The question is whether China can maintain rapid growth though somewhat slower than its recent breakneck pace, even as it reins in credit expansion which could cause an abrupt reversal in asset prices, confronts weak global demand, restructures its economy, and fights corruption. In other countries, such daunting challenges have led to paralysis, not progress. The economics of success is clear: higher spending on urbanization, health care, and education, funded by increases in taxes, could simultaneously sustain growth, improve the environment, and reduce inequality. If China’s politics can manage the implementation of this agenda, China and the entire world will be better off.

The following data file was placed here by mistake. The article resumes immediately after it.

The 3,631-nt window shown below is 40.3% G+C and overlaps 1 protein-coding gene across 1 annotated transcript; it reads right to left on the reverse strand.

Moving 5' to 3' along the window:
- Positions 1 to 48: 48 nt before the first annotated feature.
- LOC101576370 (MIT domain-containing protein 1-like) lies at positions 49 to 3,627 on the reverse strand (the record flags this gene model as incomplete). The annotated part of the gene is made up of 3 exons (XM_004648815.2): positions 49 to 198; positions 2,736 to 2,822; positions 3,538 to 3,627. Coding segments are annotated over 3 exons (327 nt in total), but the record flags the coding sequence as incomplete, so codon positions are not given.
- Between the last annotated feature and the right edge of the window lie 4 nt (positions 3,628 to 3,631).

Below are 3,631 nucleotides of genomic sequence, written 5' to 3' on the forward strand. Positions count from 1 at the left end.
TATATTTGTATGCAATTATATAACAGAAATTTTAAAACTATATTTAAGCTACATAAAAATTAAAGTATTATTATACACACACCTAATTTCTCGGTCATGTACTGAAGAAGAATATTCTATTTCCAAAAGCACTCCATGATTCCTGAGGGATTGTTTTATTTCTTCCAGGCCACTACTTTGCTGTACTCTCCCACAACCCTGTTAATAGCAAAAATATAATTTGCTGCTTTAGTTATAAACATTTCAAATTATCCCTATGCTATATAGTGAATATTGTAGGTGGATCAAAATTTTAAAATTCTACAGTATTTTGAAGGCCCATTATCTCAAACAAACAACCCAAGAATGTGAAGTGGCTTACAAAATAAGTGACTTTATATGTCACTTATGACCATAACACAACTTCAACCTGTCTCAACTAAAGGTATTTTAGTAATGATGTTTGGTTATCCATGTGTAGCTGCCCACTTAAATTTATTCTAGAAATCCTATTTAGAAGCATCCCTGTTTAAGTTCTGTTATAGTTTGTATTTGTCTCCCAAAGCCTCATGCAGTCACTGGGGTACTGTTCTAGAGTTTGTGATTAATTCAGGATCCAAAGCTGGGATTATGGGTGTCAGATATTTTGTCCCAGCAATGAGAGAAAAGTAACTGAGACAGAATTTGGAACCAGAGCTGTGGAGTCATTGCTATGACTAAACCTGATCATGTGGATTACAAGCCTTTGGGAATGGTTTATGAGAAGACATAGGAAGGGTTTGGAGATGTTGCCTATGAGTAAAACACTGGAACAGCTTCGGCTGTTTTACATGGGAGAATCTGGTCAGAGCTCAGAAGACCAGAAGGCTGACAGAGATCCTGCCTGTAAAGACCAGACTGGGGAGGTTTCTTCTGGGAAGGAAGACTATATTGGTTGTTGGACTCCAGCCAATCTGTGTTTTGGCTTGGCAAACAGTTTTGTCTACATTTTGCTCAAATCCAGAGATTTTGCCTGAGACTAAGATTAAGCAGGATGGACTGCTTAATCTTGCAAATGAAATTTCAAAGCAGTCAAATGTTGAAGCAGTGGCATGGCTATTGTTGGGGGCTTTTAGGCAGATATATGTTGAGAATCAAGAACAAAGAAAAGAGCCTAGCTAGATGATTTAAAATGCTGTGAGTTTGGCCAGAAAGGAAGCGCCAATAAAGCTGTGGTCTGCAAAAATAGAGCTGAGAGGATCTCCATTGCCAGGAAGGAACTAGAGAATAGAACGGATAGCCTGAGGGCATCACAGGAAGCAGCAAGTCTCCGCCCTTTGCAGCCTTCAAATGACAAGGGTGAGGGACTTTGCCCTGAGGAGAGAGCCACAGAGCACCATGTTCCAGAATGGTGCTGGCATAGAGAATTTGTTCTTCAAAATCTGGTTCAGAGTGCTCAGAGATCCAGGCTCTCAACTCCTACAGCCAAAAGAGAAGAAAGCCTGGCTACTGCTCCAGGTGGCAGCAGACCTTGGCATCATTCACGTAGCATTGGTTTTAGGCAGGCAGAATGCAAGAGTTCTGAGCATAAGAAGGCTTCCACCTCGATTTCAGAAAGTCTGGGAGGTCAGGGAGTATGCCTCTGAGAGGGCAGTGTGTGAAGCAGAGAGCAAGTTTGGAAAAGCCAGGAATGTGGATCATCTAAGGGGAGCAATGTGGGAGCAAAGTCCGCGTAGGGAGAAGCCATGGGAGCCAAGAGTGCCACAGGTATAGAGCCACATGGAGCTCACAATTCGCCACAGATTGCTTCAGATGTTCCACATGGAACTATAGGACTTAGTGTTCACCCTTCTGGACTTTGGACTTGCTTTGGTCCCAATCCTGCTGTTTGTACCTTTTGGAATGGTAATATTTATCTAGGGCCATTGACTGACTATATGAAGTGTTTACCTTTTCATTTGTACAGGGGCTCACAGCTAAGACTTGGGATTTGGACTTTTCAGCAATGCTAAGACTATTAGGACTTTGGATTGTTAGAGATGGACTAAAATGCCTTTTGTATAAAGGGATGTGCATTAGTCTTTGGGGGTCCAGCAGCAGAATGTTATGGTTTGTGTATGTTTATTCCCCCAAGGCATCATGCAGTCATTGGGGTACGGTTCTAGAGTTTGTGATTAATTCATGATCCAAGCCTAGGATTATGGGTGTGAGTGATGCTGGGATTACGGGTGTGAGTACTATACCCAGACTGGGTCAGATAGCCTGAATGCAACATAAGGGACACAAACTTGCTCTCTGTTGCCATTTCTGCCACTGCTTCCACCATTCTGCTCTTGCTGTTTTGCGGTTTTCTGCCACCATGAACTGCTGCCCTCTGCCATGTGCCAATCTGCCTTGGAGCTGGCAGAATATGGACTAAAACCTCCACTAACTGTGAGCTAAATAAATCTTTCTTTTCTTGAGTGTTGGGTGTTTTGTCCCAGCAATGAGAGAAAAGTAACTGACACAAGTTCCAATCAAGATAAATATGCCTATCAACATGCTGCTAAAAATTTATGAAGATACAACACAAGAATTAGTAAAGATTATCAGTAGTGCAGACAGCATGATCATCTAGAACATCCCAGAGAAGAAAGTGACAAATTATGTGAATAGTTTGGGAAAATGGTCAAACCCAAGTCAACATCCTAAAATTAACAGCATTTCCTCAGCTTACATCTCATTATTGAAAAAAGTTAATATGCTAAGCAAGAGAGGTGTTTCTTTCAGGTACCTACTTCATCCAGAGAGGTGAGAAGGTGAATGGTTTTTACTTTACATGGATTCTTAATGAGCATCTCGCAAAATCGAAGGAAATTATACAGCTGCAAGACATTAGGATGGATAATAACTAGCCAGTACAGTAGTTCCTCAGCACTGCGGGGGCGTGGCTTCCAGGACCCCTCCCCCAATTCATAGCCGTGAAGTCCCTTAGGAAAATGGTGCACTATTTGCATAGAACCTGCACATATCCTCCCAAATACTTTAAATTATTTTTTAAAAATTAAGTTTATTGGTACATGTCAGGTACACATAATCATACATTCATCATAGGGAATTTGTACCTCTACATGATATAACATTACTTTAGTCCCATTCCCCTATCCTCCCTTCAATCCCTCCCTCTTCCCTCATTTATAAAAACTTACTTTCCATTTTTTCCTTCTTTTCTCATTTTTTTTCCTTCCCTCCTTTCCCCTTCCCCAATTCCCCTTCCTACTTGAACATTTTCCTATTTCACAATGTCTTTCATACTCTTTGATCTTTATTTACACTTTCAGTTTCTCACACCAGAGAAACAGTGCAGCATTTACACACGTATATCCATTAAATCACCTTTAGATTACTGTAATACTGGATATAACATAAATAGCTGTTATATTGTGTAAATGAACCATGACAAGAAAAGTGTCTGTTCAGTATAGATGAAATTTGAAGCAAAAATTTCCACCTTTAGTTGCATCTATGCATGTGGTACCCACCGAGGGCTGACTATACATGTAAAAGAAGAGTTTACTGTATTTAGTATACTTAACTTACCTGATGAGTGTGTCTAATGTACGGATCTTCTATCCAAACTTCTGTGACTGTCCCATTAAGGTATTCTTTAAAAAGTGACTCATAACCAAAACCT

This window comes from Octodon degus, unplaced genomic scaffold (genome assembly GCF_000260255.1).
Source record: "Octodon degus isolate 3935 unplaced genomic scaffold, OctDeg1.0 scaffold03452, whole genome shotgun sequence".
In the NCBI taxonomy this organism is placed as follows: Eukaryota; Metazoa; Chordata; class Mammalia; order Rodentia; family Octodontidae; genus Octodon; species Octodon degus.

Director at Learning Change Project – Research on society, culture, art, neuroscience, cognition, critical thinking, intelligence, creativity, autopoiesis, self-organization, rhizomes, complexity, systems, networks, leadership, sustainability, thinkers, futures ++
470 Posts in this Blog
- Follow Learning Political Economy on WordPress.com